Financial regulator warns UK against rushing to create ‘crypto hub’

The chairman of Britain’s financial regulator has warned of a rush to add crypto markets to the agency’s mandate after the government launched an ambitious bid to hammer out new regulations and make the UK a hub for cryptography.

Charles Randell, chairman of the Financial Conduct Authority, called for “realism” about how long it would take the regulator to prepare to oversee issuers and traders of “purely speculative crypto tokens,” and how much crypto firms should improve before they can be officially cleared.

He also underscored the importance of the FCA’s independence at a time when some crypto industry players have urged the government to pressure the regulator to be more accommodating to digital assets.

“It is essential that . . . there are strong safeguards to ensure that all interests — not just the interests of people who make money pushing crypto products, but also the interests of people whose savings will be put at risk — are heard,” said Randell in a speech Friday. . “This requires a strong and independent financial conduct regulator.”

The FCA chairman, who is expected to step down this spring, also said it was unclear how the regulator would pay the “very significant costs” of adding crypto oversight to its responsibilities.

Randell’s comments follow a speech by Treasury Secretary John Glen in April, which outlined the government’s ambition to make the UK “the best place in the world to start and grow crypto businesses.” .

Glen said the government was determined to attract global crypto players to set up shop in the UK, a plan that would include new regulations and likely mean giving more powers to the FCA.

The offer to compete with rival crypto hubs, such as Switzerland and Dubai, has been met with skepticism by digital asset firms. Many UK crypto entrepreneurs believe the FCA is relentlessly opposed to digital assets, and crypto companies have clashed with the regulator over how it has implemented money laundering controls.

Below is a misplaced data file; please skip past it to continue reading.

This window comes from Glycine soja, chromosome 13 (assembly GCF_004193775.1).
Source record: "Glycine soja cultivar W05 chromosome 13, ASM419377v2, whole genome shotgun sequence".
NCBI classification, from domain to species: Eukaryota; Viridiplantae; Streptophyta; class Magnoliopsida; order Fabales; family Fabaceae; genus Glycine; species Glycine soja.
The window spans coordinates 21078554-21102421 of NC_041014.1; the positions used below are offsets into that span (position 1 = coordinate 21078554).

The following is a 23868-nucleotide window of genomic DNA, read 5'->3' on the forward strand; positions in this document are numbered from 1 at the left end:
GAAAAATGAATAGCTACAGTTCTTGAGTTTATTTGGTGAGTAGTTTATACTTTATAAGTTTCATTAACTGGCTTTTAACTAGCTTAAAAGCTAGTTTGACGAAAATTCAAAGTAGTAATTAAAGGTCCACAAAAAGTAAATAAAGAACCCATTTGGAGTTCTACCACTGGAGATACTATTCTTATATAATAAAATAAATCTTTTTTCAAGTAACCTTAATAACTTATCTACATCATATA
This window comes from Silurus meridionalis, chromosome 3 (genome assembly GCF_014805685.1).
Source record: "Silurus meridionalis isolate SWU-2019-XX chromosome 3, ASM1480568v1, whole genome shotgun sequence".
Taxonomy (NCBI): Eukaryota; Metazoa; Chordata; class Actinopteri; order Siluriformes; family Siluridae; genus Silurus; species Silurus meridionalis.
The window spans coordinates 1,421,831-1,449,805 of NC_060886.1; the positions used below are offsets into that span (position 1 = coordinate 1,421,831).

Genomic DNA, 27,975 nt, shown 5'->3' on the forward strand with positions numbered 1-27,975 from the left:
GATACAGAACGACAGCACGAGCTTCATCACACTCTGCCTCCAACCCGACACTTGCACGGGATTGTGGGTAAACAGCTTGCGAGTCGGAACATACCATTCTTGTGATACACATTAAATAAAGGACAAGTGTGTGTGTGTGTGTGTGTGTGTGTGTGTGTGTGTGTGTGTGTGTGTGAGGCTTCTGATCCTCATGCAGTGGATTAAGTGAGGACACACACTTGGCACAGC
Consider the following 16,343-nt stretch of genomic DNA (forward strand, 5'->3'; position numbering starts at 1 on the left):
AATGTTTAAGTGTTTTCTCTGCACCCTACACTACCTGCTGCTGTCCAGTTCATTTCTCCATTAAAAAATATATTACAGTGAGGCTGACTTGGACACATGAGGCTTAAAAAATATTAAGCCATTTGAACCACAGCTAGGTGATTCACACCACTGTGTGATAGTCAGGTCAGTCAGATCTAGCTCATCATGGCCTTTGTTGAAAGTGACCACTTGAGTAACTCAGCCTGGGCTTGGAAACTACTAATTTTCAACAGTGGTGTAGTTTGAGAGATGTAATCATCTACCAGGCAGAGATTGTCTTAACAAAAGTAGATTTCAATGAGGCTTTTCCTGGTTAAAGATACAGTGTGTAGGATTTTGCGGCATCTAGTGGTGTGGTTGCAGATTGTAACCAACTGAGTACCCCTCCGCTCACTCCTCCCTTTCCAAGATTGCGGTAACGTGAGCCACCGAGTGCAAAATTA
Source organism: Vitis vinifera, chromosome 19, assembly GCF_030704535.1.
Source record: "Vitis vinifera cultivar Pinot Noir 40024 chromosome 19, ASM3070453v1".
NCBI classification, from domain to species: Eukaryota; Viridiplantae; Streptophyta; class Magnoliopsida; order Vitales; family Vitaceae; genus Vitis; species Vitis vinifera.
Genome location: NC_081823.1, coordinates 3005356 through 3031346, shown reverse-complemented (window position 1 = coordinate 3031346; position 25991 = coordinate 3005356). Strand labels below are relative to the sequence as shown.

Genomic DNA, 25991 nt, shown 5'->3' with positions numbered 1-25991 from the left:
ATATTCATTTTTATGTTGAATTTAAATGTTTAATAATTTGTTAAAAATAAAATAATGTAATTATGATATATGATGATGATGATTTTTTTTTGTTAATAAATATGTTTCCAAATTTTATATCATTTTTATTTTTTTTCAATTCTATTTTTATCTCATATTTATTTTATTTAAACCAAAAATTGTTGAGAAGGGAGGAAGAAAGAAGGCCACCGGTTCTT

Randell said the regulator is open to innovation, including using distributed ledger technology and the potential of properly regulated stablecoins — crypto tokens pegged to traditional assets like the U.S. dollar — to “reduce costs and friction” in the payments industry and shake up the industry.

However, Randell questioned the goal of overseeing more speculative cryptocurrencies. “Should people be encouraged to believe that these are investments, when they have no underlying value?” he said.

“When the price of Bitcoin can easily halve in six months, like it did recently, and some other speculative crypto tokens drop to zero?” he added.

Randell said he was opposed to the inclusion of crypto firms in the financial services compensation scheme, which would mean that money collected from regulated financial firms would be available to compensate their customers. The financial services industry as a whole should not be “exposed to the costs of failing crypto firms,” ​​he noted.

The FCA Chairman, who has previously spoken about the need to control crypto advertising, returned to the subject of endorsements by entertainment personalities.

“With celebrities as varied as Kim Kardashian and Larry David willing to take the cash to promote speculative crypto, how do you curb people’s enthusiasm for doing something that could seriously harm their financial lives?” he said.

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Financial regulator warns UK against rushing to create ‘crypto hub’


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